Botulism in the Samara region of Russia
16 persons have been hospitalized with botulism in Tolyatti, including five children. According to information from Vladimir Drobyshev, the main health officer of the city, three patients are on artificial respirators due to paralysis of the diaphragm. Their condition is stable, however, the physician noted. The poisoning took place in a school in the Avtozavodskoy district of the city. Analysis has shown that people were poisoned by a salad prepared from home-canned food (tinned cucumbers, according to
http://www.rian.ru/incidents/20050225/39461567.html). According to Drobyshev, this salad had been eaten by 27 additional persons, who are under daily supervision of physicians.
Russia: measles in Novosibirsk may have been introduced from Kazakhstan
Seventeen cases of measles have been recorded in Novosibirsk, 13 of which have been confirmed by serological analysis. Local physicians believe that cases of measles are coming from Kazakhstan where there is currently a measles outbreak. Last week about 420 cases of measles were registered in Kazakhstan. According to the Novosibirsk Public Health department, they are currently conducting additional immunization against measles. People who are at occupational or social risk are being given priority for vaccination; these are 4810 medical providers and 5190 students. According to epidemiologists, currently in Novosibirsk and in the Russia Federation as a whole, the disease situation is unstable. Analysis of records for the past 15 years has revealed relatively low rates of measles: in 1993 there were 1177 cases, in 2003 there were three cases, and in 2004 none. Epidemiologists predict a rise in measles every 4-5 years, which would explain the current rise. In Novosibirsk all children are vaccinated. The Public Health Department plans to eradicate measles by the year 2010. The plan anticipates vaccinating everyone under the age of 35. The Novosibirsk Public Health Department considers that the 10 000 doses of vaccine available today will be sufficient to prevent epidemics of measles in the city.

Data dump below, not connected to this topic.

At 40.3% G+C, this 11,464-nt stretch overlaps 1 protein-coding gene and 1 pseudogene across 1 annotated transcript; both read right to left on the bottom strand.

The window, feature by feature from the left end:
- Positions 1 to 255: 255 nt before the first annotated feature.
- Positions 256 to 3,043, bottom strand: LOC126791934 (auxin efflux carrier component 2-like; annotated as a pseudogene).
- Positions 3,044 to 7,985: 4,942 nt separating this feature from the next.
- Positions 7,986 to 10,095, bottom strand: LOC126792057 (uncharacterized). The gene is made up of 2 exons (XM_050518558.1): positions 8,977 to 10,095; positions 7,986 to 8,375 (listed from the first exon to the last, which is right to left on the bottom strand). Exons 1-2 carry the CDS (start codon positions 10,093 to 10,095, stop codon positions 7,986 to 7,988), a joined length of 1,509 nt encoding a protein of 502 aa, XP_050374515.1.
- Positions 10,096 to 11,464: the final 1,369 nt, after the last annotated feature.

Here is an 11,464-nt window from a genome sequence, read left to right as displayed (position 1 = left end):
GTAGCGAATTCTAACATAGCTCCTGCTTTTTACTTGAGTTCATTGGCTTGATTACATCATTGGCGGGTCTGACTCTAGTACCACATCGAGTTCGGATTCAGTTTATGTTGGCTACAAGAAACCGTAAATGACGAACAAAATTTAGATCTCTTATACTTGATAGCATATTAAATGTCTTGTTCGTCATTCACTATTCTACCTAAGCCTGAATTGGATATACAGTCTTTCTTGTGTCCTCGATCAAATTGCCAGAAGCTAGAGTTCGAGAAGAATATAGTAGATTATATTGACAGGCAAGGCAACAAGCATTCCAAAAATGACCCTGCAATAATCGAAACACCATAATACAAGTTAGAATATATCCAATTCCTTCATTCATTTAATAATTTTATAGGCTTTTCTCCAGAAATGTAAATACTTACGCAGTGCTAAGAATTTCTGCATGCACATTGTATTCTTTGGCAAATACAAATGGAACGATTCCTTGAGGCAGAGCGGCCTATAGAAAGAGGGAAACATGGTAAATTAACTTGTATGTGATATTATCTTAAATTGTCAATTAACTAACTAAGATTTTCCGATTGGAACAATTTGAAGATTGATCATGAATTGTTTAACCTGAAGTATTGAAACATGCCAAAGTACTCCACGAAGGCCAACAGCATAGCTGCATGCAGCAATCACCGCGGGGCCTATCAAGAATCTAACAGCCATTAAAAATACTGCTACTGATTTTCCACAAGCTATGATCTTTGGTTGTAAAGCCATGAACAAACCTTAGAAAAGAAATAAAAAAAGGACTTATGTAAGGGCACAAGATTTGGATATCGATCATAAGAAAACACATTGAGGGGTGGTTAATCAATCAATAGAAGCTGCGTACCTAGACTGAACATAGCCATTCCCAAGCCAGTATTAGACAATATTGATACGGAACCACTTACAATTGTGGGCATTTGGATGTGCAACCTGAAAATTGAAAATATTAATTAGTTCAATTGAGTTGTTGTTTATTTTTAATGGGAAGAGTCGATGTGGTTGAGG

Seasonal influenza activity for the Asia Pacific and APEC Economies 2005, 3 Mar 2005
Overall levels remained medium–low in most parts of the world. Influenza A(H3N2) viruses were responsible for the majority of epidemics during this period.
Canada. Widespread influenza activity was reported in 4 provinces. Compared with the previous week, a decline was observed in the number of regions reporting widespread or localized activity, the overall ILI consultation rate, the number of outbreaks in long-term care facilities, the number of detections of influenza viruses and the percentage of positive influenza tests. Of the influenza viruses detected during week 7, 91% were influenza A and 9% were B viruses.
Japan. Influenza activity continued to decline. The majority of the viruses detected were influenza B viruses.
Russian Federation. Influenza activity has continued to increase since week 4 and was reported as widespread in week 7, when morbidity reached or exceeded epidemic thresholds in 63.2% of regions. Influenza A(H3N2) and B viruses co-circulated in the country.